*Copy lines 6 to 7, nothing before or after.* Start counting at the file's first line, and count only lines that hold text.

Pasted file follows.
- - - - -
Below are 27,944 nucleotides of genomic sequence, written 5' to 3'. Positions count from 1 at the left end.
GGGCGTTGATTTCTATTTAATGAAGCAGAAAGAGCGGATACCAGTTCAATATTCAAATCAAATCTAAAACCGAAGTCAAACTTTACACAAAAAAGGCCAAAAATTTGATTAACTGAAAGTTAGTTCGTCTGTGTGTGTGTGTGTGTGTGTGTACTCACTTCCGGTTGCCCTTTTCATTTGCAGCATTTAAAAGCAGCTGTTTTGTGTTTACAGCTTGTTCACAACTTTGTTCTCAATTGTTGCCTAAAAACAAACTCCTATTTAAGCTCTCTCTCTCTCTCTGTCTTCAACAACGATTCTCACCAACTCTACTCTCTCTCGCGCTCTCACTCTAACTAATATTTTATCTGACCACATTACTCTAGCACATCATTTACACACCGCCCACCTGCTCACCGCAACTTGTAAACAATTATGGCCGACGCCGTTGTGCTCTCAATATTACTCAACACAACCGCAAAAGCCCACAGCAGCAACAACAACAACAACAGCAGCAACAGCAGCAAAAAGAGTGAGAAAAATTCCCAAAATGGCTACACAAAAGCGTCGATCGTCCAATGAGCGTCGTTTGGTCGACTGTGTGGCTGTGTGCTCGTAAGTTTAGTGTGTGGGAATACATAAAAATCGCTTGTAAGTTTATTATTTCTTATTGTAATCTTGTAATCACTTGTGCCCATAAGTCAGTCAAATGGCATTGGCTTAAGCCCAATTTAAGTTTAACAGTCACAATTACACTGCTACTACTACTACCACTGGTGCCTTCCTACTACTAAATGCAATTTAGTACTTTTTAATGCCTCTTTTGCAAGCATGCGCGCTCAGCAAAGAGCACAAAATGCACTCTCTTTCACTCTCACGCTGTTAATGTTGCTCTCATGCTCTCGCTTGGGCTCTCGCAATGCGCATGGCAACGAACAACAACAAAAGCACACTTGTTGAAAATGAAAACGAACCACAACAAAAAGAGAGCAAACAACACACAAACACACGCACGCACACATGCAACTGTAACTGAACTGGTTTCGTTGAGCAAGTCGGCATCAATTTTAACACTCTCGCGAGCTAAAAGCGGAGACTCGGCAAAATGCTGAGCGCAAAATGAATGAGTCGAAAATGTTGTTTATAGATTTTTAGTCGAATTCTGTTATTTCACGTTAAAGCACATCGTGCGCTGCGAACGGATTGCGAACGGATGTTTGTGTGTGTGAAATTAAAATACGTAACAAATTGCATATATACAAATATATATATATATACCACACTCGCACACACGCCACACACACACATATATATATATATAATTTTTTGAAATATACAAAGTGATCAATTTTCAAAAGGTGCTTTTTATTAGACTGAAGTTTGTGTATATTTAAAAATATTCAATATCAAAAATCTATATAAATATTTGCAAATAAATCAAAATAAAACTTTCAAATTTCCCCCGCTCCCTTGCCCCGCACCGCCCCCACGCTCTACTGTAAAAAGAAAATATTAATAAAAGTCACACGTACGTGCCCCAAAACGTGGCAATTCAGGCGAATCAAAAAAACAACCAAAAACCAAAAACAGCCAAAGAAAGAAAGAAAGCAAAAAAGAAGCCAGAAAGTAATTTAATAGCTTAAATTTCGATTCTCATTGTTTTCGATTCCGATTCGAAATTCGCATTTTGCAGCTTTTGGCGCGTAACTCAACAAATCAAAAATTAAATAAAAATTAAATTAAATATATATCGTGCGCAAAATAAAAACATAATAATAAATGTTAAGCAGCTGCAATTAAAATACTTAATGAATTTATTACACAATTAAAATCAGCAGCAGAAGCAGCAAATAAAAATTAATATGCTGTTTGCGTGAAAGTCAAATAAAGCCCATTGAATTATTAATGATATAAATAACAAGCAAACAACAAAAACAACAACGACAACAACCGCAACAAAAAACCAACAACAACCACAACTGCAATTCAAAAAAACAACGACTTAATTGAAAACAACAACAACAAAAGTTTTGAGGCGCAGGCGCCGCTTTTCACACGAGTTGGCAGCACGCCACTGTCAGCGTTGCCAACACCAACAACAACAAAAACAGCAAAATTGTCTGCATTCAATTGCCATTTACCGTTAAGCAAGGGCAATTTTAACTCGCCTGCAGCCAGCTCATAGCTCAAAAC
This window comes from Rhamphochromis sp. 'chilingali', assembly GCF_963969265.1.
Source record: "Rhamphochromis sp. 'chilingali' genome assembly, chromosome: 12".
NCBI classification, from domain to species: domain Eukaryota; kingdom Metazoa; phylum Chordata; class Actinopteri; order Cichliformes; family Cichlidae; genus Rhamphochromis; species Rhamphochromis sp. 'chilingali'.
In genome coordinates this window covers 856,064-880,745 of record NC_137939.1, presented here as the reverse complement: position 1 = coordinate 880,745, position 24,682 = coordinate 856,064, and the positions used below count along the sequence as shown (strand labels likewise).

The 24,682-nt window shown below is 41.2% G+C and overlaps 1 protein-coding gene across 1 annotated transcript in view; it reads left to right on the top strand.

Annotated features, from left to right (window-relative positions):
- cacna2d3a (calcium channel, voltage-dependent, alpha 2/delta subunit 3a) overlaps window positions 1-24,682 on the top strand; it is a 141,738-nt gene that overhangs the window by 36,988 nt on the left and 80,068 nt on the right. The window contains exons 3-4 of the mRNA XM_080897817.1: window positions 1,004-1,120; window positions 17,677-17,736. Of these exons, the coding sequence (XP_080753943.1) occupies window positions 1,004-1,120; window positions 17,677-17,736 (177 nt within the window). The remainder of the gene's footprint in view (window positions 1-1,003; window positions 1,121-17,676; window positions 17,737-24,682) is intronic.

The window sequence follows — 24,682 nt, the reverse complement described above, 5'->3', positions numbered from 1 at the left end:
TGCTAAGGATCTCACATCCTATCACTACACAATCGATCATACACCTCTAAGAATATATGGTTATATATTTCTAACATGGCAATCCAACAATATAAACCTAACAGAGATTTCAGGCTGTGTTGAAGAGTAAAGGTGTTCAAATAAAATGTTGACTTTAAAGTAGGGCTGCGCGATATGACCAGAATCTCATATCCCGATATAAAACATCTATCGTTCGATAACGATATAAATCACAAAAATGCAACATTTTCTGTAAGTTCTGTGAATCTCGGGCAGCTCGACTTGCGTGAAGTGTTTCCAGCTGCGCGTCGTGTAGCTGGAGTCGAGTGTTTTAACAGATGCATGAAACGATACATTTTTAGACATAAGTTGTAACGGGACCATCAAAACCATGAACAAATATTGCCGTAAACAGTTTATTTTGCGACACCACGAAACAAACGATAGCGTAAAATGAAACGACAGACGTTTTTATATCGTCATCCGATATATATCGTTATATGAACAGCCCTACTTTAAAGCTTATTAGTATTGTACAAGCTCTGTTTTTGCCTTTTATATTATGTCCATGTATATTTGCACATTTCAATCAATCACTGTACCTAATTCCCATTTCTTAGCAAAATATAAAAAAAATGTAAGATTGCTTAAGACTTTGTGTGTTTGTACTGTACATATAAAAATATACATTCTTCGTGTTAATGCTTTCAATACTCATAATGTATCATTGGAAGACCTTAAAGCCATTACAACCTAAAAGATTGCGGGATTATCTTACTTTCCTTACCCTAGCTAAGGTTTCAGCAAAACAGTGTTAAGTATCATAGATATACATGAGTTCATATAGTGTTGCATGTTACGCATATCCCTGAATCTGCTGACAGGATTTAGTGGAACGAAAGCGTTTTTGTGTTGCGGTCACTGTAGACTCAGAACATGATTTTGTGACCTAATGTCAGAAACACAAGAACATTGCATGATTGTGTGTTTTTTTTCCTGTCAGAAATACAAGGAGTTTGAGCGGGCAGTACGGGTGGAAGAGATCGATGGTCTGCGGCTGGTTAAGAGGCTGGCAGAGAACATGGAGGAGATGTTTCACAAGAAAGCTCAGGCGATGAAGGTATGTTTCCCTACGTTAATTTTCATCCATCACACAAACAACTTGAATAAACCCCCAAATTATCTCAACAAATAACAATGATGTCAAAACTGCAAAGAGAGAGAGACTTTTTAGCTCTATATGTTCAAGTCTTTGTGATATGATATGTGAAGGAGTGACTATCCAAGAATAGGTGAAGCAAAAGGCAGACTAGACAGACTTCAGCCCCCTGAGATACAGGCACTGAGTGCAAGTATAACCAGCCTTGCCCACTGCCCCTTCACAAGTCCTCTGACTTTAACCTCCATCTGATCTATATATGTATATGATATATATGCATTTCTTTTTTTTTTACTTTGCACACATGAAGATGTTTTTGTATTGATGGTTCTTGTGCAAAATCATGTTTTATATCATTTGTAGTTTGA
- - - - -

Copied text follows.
In genome coordinates this window covers 856,064-880,745 of record NC_137939.1, presented here as the reverse complement: position 1 = coordinate 880,745, position 24,682 = coordinate 856,064, and the positions used below count along the sequence as shown (strand labels likewise).

The 24,682-nt window shown below is 41.2% G+C and overlaps 1 protein-coding gene across 1 annotated transcript in view; it reads left to right on the top strand.